Professor Steven Barnett, Professor of Communications, wrote an article for The Conversation about whether the UK’s public broadcast regulator Ofcom has the public interest at heart.


In the article, Professor Barnett discussed what Ofcom represents, and wrote: “Is Ofcom still committed to supporting the broader public interest? Recent evidence – especially since taking full regulatory powers over the BBC in 2017 – is not encouraging. First, there was the long delay in allowing the BBC more flexibility in its iPlayer, to enable it to compete with increasing audience demand for box sets and longer viewing windows. Ofcom’s insistence that the BBC should conduct a public interest test was not the approach of a regulator prioritising the interests of citizens who are collectively paying for a universal public service trying to compete with American streaming services.”

He added: “Ofcom’s consultation on the future of public service broadcasting proposes shifting the concept of public service media (PSM) to reflect the internet age and the emergence of a plethora of new platforms and subscription services. While the sector needs to embrace new technologies, Ofcom’s approach raises awkward questions about whether it still believes in public service broadcast institutions.”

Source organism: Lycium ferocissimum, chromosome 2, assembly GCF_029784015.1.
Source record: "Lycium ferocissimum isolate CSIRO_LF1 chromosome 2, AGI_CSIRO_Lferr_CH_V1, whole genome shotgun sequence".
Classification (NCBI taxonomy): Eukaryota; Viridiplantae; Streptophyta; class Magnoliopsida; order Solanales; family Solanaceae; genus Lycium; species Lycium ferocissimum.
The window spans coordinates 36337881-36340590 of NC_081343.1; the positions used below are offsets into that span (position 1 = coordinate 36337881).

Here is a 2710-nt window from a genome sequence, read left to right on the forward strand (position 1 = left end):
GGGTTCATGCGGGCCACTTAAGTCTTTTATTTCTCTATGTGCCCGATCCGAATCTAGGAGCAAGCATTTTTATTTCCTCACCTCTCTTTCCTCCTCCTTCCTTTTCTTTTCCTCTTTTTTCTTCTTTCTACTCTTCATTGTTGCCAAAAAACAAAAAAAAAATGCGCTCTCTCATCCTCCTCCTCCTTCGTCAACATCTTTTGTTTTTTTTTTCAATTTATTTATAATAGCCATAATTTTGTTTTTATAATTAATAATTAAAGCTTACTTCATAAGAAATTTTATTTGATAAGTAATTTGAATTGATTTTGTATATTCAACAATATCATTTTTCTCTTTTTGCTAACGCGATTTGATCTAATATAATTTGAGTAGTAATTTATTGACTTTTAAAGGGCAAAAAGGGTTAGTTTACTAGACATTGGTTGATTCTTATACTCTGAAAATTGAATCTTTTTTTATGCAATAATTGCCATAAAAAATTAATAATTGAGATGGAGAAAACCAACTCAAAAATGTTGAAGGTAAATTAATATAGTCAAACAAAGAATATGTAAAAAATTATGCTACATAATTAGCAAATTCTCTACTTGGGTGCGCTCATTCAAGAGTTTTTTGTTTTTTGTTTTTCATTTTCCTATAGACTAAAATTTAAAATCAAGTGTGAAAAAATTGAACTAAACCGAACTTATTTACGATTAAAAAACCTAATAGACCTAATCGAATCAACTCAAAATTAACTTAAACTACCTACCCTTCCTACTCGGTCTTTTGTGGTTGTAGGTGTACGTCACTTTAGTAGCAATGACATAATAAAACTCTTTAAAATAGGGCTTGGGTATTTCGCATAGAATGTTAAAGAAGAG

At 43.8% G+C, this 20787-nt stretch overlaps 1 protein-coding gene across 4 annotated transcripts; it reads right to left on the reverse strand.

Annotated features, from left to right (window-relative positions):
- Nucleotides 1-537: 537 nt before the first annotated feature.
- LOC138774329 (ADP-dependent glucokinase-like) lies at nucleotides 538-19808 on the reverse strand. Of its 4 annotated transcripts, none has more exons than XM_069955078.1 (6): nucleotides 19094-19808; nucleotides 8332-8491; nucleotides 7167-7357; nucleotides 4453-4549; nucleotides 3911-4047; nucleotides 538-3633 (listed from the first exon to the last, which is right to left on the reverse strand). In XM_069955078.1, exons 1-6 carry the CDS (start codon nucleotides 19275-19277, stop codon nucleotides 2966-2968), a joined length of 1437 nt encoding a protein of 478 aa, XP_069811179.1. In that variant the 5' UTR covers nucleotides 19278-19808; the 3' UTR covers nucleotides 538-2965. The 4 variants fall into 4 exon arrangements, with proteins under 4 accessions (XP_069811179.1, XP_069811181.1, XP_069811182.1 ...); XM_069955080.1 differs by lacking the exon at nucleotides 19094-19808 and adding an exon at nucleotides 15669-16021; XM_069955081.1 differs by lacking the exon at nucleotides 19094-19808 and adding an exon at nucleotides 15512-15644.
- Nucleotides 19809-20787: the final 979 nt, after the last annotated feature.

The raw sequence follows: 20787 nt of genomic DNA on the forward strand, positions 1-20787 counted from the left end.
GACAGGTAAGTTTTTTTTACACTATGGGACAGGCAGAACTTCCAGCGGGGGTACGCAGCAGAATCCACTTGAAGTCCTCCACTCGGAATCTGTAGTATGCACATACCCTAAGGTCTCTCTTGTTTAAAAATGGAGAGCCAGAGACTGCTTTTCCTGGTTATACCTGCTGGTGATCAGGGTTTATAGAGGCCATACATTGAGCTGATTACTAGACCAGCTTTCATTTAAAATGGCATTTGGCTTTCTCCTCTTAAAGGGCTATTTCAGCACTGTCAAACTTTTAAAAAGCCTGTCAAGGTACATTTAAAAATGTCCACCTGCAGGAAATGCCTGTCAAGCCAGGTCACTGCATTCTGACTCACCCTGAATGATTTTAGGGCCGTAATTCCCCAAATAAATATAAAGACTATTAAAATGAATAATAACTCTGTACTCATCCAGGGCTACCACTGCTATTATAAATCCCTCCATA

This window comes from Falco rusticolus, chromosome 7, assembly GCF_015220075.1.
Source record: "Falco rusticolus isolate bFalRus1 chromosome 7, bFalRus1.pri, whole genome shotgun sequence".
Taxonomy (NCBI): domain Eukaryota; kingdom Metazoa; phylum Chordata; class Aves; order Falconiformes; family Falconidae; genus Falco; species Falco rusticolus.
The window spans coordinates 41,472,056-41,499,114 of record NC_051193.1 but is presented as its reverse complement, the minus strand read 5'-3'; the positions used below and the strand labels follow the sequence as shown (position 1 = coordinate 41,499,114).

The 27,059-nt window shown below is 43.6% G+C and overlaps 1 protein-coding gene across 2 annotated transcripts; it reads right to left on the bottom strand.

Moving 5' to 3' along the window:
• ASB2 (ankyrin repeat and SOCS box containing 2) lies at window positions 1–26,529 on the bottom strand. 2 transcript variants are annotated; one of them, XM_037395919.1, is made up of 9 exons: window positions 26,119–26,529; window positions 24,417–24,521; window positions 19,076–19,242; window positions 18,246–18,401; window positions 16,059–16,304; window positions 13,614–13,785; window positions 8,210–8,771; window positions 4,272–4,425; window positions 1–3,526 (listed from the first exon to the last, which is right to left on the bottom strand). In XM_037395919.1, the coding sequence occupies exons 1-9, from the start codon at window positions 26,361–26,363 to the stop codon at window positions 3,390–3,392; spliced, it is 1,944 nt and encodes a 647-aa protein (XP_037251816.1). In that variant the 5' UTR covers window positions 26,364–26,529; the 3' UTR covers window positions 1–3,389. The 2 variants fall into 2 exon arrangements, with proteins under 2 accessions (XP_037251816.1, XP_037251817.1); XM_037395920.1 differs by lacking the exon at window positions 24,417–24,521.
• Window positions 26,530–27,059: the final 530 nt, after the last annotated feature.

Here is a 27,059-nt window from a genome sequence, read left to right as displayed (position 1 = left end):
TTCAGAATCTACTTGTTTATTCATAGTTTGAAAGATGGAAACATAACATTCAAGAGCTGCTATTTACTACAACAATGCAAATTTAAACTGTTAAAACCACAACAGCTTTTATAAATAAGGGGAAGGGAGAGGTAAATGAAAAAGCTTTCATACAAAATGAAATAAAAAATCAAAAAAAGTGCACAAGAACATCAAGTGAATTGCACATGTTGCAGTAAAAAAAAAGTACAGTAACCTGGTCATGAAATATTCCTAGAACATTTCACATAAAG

Discussing the government finalising its choice for Chair of Ofcom, he added: “Since it’s inauguration in 2003, Ofcom has played a central role in promoting the UK’s democratic and cultural welfare. But this appears to be changing. These are disturbing signs that its decision-making and internal culture are becoming increasingly dominated by an economics-driven and consumerist philosophy at odds with its duty to citizens. This is why the choice of a new chair is vitally important.”

Read the full article on The Conversation’s website.

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